David Parry, Chairman of the Eurasian Creative Guild (London) made his first visit to Kyrgyzstan from the 13th to the 23rd of September, 2016. On September 18th, the famous.
British poet, playwright and member of the Royal Society of Arts presented his book, The Grammar of Witchcraft at the American University of Central Asia (AUCA) in Bishkek. Nearly 50 people – writers, artists, translators, members of the Eurasian Creative Guild, professors and students – attended the presentation. They all had a unique chance to listen to the author and ask questions.
As David Parry told those present, from early childhood the East had attracted him for some unknown reasons. “This particular interest,” he recalled, “over the years has grown into love for the traditions, culture, music, and literature of the region. This is why the famous Kyrgyz writer, Chingiz Aitmatov become one of the inspirational figures for writing The Grammar of Witchcraft.
The book – in which poetry and prose alternate – explains to the reader the meaning behind its sources and mythology. Filled with mysticism and inscrutability, the book explores the inner world – invisible to the human eye – which fills every person. In this collection of mini-sagas and poems, the author tells about the final journey taken by his alter- ego, Caliban from Shakespeare’s Tempest, from the surreal delights of a wedding in Liverpool, all the way back to a non-existent City of London. The author explores the lyrical contradictions existing between different levels of consciousness, betwixt reality and the dreaming state.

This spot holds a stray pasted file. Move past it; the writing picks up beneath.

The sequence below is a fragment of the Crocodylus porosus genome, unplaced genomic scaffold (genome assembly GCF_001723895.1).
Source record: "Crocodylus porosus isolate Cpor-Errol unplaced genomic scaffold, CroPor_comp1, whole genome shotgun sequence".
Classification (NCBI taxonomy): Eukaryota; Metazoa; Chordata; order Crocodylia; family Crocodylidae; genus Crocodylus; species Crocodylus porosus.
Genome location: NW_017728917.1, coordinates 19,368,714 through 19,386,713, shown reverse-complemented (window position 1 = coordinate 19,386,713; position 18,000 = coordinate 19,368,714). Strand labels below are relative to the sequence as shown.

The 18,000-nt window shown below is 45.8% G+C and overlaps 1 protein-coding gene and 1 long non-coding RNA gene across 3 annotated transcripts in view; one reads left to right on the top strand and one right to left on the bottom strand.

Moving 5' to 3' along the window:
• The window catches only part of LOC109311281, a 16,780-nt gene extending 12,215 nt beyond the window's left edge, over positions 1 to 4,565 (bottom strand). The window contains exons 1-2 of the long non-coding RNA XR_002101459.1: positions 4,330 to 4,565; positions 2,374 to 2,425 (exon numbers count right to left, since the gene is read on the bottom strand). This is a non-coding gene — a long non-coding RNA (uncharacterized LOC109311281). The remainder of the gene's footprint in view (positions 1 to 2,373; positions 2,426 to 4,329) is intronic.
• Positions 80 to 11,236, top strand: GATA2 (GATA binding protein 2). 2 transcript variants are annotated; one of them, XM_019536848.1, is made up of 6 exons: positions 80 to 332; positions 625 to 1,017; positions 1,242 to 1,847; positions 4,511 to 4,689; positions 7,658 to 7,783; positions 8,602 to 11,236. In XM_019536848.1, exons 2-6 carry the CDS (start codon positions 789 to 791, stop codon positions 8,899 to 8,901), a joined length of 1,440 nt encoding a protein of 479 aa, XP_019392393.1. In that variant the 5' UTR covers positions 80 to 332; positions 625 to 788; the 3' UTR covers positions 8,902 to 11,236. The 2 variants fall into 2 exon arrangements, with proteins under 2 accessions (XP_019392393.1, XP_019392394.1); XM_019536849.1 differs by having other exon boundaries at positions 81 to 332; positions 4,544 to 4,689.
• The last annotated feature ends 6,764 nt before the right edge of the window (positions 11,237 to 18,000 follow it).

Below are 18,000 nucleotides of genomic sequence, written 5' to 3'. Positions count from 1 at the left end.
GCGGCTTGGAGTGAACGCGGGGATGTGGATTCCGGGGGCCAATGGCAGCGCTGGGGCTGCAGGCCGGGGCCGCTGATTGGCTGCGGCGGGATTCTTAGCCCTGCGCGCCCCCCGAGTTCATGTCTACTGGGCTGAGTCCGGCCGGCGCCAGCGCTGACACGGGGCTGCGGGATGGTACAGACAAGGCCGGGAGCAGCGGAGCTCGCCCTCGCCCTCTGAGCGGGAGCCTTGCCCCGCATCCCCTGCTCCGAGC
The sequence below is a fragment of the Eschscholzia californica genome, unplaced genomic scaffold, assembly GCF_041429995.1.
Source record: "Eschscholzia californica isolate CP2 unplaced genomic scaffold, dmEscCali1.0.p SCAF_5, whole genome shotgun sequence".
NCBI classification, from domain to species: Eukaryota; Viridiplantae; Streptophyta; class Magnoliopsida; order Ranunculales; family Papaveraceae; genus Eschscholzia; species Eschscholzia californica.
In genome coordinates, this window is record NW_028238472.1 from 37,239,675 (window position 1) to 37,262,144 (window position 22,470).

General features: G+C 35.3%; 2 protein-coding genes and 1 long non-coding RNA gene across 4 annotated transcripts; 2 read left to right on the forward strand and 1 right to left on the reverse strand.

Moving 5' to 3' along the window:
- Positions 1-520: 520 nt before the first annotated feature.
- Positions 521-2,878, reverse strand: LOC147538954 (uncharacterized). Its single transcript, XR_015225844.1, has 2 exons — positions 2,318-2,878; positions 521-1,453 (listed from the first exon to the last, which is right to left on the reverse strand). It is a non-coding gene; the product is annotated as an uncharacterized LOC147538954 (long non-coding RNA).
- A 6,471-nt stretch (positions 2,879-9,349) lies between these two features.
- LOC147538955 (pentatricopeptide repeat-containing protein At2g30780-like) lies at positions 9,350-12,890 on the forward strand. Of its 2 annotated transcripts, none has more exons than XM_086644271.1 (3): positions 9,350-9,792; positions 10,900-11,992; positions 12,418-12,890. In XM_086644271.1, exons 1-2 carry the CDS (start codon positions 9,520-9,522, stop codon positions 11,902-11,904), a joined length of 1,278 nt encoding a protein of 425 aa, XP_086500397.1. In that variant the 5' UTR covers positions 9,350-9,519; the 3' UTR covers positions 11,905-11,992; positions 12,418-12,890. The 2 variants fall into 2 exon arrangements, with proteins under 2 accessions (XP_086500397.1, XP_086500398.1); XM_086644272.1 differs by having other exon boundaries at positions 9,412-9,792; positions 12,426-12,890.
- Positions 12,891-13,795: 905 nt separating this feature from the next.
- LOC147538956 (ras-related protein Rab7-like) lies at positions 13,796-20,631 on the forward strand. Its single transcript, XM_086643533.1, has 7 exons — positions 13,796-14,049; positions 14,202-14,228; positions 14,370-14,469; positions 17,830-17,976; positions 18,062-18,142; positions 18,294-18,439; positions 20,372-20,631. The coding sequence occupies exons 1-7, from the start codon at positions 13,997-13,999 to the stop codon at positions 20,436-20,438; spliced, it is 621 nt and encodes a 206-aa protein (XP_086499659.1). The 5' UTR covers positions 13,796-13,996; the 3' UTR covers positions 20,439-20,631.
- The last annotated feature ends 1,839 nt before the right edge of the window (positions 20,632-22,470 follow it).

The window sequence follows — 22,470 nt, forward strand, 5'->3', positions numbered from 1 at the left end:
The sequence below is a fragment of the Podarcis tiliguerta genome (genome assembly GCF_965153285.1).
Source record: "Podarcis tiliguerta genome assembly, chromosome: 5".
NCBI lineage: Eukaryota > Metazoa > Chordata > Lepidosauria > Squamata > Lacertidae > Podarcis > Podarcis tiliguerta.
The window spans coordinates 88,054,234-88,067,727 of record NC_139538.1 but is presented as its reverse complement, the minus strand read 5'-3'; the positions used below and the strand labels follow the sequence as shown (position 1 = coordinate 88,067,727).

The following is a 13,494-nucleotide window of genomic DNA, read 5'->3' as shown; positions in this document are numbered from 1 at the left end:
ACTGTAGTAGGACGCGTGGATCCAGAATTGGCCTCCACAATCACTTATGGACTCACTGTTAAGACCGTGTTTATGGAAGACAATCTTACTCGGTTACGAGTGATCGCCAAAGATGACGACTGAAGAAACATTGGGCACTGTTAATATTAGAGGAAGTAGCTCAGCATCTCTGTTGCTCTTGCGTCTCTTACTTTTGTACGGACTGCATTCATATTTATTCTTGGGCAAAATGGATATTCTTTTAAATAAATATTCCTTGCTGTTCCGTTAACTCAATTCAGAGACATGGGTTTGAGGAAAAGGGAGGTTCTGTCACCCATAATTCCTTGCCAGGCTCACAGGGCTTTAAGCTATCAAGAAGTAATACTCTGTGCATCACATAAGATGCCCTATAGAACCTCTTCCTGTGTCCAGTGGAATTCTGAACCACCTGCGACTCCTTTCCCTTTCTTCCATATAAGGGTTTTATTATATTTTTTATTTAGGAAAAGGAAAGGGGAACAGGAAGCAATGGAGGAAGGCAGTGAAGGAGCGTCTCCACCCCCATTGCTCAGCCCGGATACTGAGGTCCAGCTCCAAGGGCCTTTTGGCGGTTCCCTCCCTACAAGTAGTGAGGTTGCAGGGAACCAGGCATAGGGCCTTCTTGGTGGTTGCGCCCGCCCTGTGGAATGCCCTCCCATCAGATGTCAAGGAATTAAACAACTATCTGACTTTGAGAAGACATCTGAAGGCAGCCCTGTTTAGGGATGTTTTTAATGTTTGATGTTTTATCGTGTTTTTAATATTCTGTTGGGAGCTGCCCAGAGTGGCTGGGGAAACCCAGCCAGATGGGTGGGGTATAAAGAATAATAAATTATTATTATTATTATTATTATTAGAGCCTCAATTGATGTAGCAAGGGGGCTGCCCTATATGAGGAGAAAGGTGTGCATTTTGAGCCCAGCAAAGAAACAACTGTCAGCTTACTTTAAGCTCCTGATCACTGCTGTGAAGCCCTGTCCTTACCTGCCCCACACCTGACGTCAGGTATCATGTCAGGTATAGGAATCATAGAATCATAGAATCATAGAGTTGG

Members of the Eurasian Creative Guild such as Anatoliy Skargin (director of the international association, Generals of the World for Peace), Zinaida Karayeva (director of the Institute of Foreign Languages at the International University of Kyrgyzstan), Marina Bashmanova (director of Muse creative studio) and Nigara Khidoyatova (a political figure) gave a series of short speeches during the introduction of the presentation.
The event also included a presentation by the Eurasian Creative Guild, where the audience were introduced to the illustrations for David Parry’s book, which were drawn by Kristina Glazunova.
Honourable guests included Bolot Shamshiev (Kyrgyz actor, filmmaker and script writer), Alexander Kacev (a professor at the Kyrgyz-Russian Slavic University), Kuban Mambetaliyev (ex-ambassador of Kyrgyzstan to the U.K.), Liliya Utyusheva (a faculty member of AUCA) and Bubaysha Arstanbekova (Chair of the public association Akyikat Zholu, poet, and public figure).
During his short visit to Kyrgyzstan, David Parry also participated in the International Forum of Intellectuals: ‘Conversations on the Silk Road: Unity and Creation’, which was held from the 14th-16th of September in Osh.
“This is a uniquely phenomenological study of witchcraft replete with phantasmagorical imagery, transcending ordinary experience in a unique and unforgettable manner. The Grammar of Witchcraft will remain imprinted in your consciousness in words of fire.” — Neil Watson